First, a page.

The fit and finish is glorious, no surprise, it's a molded game controller made by robots, but I would think the engineers that designed this thing would have thought about comfort of playing it as a guitar enough. No wonder why Power Gig failed as a game - the guitar controller you needed to play it feels as bad as if not worse than some cheap $30 acoustic from a Pawn Shop that never met a humidifier in its life.
Other downsides are if the pots become scratchy, good luck replacing them, you can't just call up WD and replace them, you will need to go somewhere like Mouser Electronics or some other specialty electronic component supply because the volume and tone knobs double as push-buttons for the XBOX part of the guitar and are not your regular analog era components most guitars use. Ditto for the output jack, though that's a bit more easily replaceable or hackable to be replaced.
What I did to make the experience with this so-called instrument better was I unscrewed the bridge pickup from inside and pushed it down as far as it would go with the screws loosened - it's only about 3-4 mm before the pickup bottoms out on the metal bar, they could have at least cut a notch in the bar to make the pickup adjustable, but then the support issue would be getting accurate readings off the MIDI hex pickup because people would be setting it too low in some cases.
So I give it a 1, there is NOTHING, no way to shim the neck, change the neck relief, or even lower the action low enough to get the strings to buzz. I understand the whole novice idea, but making a totally hard to play instrument from the get go is kind of a bad idea when your software is intended to TEACH guitar!
Reliability & Durability — 5
I could take it out live, but playing it offers no benefit to me as I have guitars far better equipped to the job.
I'll say this, it's definitely not weak, it was sitting at Goodwill under a pile of Guitar Hero and Rock Band controllers, some keyboards, some TV remotes, big wires, and I think an alarm clock or two from the 1970's. So durability is a 9 for this thing, but reliability, not sure I'd gig it due to it's technical limitations due to the limited ability to set it up properly, knocking that score down to a 5.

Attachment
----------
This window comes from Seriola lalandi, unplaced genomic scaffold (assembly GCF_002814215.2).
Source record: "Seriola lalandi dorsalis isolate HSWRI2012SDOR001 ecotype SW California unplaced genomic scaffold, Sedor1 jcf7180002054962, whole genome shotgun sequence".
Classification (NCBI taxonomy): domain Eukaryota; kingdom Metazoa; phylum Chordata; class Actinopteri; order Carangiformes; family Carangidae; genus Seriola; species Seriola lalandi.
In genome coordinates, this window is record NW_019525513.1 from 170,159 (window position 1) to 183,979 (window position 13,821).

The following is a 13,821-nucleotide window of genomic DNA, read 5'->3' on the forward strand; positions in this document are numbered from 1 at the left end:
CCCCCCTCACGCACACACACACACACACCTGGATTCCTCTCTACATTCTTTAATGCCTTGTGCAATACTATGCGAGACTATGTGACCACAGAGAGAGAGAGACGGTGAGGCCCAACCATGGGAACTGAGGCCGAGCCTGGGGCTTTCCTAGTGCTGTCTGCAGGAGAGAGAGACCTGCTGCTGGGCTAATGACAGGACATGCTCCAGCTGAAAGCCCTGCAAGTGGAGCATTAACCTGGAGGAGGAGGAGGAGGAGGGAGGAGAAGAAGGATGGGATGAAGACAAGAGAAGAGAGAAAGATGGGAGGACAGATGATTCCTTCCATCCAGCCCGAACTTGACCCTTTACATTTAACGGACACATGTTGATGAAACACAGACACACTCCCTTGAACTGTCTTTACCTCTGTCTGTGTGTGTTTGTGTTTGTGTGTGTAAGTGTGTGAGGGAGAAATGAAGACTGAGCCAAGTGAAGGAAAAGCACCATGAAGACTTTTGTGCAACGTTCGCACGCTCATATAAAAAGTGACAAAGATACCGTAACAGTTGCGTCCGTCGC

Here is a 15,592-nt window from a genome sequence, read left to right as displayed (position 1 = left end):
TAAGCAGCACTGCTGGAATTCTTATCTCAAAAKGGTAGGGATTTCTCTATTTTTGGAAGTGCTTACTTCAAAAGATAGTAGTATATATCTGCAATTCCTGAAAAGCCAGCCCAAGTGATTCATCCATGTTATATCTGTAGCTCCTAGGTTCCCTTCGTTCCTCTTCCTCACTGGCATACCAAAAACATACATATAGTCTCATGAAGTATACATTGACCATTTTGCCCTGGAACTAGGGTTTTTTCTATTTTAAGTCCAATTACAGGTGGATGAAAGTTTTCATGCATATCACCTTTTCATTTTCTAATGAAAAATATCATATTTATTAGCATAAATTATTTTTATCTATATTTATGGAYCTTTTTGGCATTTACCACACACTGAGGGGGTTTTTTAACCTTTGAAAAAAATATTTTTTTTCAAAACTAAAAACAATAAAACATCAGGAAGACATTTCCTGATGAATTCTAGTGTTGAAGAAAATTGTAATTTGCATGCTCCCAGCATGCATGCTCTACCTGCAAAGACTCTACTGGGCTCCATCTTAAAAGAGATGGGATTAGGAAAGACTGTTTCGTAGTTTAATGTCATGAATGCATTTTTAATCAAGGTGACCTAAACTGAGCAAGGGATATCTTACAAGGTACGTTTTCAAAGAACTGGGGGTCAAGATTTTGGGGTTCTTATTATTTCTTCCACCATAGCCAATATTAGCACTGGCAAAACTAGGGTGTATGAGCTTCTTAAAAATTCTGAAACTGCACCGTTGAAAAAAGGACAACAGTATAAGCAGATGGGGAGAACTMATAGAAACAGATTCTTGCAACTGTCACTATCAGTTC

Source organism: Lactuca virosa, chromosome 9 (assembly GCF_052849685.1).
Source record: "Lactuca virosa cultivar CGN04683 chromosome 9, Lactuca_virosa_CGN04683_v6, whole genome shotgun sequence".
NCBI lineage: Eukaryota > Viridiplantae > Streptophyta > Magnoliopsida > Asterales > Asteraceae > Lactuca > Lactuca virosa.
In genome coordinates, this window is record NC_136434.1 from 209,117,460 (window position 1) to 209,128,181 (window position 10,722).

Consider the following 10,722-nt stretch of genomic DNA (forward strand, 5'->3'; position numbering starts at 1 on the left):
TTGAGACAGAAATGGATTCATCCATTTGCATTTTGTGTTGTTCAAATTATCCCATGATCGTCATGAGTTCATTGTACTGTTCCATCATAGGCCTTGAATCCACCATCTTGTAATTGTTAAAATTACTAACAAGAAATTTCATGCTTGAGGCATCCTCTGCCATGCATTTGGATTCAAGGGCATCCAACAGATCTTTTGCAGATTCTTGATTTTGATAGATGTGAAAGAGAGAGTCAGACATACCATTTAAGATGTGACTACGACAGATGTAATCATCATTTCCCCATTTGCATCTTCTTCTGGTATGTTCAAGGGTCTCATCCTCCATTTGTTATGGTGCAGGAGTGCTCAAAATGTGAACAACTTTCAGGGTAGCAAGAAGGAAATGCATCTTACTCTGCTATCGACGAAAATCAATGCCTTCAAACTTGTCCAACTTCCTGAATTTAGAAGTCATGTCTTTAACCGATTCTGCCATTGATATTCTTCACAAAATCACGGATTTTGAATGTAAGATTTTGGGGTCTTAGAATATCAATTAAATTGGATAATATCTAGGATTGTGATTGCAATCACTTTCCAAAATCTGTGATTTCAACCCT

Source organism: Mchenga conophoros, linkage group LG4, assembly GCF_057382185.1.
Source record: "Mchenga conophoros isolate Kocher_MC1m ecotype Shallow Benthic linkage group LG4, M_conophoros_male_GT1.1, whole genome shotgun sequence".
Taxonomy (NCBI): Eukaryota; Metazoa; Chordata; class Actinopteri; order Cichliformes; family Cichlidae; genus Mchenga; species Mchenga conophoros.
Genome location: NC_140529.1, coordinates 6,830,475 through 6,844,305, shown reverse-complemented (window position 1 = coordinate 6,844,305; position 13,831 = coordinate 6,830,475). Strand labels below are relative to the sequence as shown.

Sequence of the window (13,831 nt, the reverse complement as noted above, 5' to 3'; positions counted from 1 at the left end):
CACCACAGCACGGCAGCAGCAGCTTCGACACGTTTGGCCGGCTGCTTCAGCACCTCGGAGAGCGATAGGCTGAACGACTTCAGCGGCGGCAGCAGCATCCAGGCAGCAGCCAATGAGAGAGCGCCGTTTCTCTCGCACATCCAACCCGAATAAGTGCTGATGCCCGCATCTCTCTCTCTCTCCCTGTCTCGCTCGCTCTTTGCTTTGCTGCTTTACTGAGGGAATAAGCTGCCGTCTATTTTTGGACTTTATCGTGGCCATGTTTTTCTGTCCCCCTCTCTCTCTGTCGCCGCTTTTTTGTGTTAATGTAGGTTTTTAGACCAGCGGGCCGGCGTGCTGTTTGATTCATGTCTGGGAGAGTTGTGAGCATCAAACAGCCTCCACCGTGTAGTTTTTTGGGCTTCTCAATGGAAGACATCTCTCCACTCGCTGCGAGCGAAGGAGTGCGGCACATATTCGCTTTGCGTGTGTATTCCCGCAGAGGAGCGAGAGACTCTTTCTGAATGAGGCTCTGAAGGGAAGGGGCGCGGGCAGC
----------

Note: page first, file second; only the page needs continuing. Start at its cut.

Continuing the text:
Overall Impression — 5
Overall, the First Act Power Gig guitar might have satisfied some Game Critics who never touched a guitar in their lives, but as a seasoned player of 22 years, it's a ridiculous piece of hardware that from my higher than usual standards seems more like it's trying to put people off playing guitar than it is to help them to get started as it was intended with it's bundled software... but...
The big reason I bought this guitar was that it came with a HEX PICKUP! Oh heck yes, $20 for something I'd have to pay Roland a bunch to buy - heck yes I'm taking that. And that was the whole purpose of picking this guitar up to begin with, was the cheap hex pickup, as I plan to modify this guitar, or even build it a new body and neck, and make a self-contained guitar synthesizer out of it that also functions as a regular guitar!
It does have one lovely feature though, it makes a great practice acoustic for songwriting or noodling around the house though, lousy setup-ability notwithstanding. AT least the first seven or so frets are tolerable, so I'll give it that.
But at the end of the day, the Power Gig itself, due to its major design flaw in lack of setup-ability, makes it almost unfit as a serious instrument. I'm aware First Act would rather someone like me call their custom shop to make me a full-sized guitar that is designed to work with a Roland synth getup, but I'd rather indulge in my inner DIY electronics guy and luthier - hence why I picked it up in the first place.